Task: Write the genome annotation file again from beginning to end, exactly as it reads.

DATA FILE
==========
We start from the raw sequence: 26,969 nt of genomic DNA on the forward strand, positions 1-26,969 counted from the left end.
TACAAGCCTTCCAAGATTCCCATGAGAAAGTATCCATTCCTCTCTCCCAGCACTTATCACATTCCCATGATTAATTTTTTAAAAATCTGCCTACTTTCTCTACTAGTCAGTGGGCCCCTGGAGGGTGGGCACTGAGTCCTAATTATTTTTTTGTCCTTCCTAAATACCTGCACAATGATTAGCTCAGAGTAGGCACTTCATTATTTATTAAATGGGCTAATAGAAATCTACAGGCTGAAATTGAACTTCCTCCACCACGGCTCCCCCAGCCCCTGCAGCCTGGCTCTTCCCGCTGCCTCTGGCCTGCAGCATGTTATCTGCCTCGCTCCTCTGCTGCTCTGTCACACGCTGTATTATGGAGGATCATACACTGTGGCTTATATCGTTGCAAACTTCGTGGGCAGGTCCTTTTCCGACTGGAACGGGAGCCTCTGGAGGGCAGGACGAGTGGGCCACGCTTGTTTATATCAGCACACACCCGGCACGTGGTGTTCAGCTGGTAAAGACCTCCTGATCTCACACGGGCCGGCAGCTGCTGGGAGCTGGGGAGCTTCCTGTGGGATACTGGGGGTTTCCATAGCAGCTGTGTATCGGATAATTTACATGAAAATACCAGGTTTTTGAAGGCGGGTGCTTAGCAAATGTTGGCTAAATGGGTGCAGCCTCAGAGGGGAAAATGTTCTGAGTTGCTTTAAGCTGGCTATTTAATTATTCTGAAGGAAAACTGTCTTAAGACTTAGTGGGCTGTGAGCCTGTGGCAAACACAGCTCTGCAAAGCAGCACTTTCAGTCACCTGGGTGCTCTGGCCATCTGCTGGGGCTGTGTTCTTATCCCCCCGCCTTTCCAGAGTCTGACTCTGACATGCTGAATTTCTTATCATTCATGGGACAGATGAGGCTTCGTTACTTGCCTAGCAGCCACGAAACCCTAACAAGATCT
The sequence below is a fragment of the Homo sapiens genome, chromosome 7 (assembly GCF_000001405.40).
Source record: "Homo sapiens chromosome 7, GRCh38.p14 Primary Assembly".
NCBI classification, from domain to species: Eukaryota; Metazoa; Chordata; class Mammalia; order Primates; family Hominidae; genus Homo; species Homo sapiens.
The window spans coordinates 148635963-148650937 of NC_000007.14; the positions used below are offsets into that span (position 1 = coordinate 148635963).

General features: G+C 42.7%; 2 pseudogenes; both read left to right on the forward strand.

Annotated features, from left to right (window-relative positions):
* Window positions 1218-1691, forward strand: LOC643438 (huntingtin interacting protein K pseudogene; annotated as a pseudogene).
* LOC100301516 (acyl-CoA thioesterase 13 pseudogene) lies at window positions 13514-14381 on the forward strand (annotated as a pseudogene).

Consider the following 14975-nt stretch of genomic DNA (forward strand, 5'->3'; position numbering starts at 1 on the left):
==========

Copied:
We start from the raw sequence: 26,969 nt of genomic DNA on the forward strand, positions 1-26,969 counted from the left end.
TACAAGCCTTCCAAGATTCCCATGAGAAAGTATCCATTCCTCTCTCCCAGCACTTATCACATTCCCATGATTAATTTTTTAAAAATCTGCCTACTTTCTCTACTAGTCAGTGGGCCCCTGGAGGGTGGGCACTGAGTCCTAATTATTTTTTTGTCCTTCCTAAATACCTGCACAATGATTAGCTCAGAGTAGGCACTTCATTATTTATTAAATGGGCTAATAGAAATCTACAGGCTGAAATTGAACTTCCTCCACCACGGCTCCCCCAGCCCCTGCAGCCTGGCTCTTCCCGCTGCCTCTGGCCTGCAGCATGTTATCTGCCTCGCTCCTCTGCTGCTCTGTCACACGCTGTATTATGGAGGATCATACACTGTGGCTTATATCGTTGCAAACTTCGTGGGCAGGTCCTTTTCCGACTGGAACGGGAGCCTCTGGAGGGCAGGACGAGTGGGCCACGCTTGTTTATATCAGCACACACCCGGCACGTGGTGTTCAGCTGGTAAAGACCTCCTGATCTCACACGGGCCGGCAGCTGCTGGGAGCTGGGGAGCTTCCTGTGGGATACTGGGGGTTTCCATAGCAGCTGTGTATCGGATAATTTACATGAAAATACCAGGTTTTTGAAGGCGGGTGCTTAGCAAATGTTGGCTAAATGGGTGCAGCCTCAGAGGGGAAAATGTTCTGAGTTGCTTTAAGCTGGCTATTTAATTATTCTGAAGGAAAACTGTCTTAAGACTTAGTGGGCTGTGAGCCTGTGGCAAACACAGCTCTGCAAAGCAGCACTTTCAGTCACCTGGGTGCTCTGGCCATCTGCTGGGGCTGTGTTCTTATCCCCCCGCCTTTCCAGAGTCTGACTCTGACATGCTGAATTTCTTATCATTCATGGGACAGATGAGGCTTCGTTACTTGCCTAGCAGCCACGAAACCCTAACAAGATCT
The sequence below is a fragment of the Homo sapiens genome, chromosome 7 (assembly GCF_000001405.40).
Source record: "Homo sapiens chromosome 7, GRCh38.p14 Primary Assembly".
NCBI classification, from domain to species: Eukaryota; Metazoa; Chordata; class Mammalia; order Primates; family Hominidae; genus Homo; species Homo sapiens.
The window spans coordinates 148635963-148650937 of NC_000007.14; the positions used below are offsets into that span (position 1 = coordinate 148635963).

General features: G+C 42.7%; 2 pseudogenes; both read left to right on the forward strand.

Annotated features, from left to right (window-relative positions):
* Window positions 1218-1691, forward strand: LOC643438 (huntingtin interacting protein K pseudogene; annotated as a pseudogene).
* LOC100301516 (acyl-CoA thioesterase 13 pseudogene) lies at window positions 13514-14381 on the forward strand (annotated as a pseudogene).

Consider the following 14975-nt stretch of genomic DNA (forward strand, 5'->3'; position numbering starts at 1 on the left):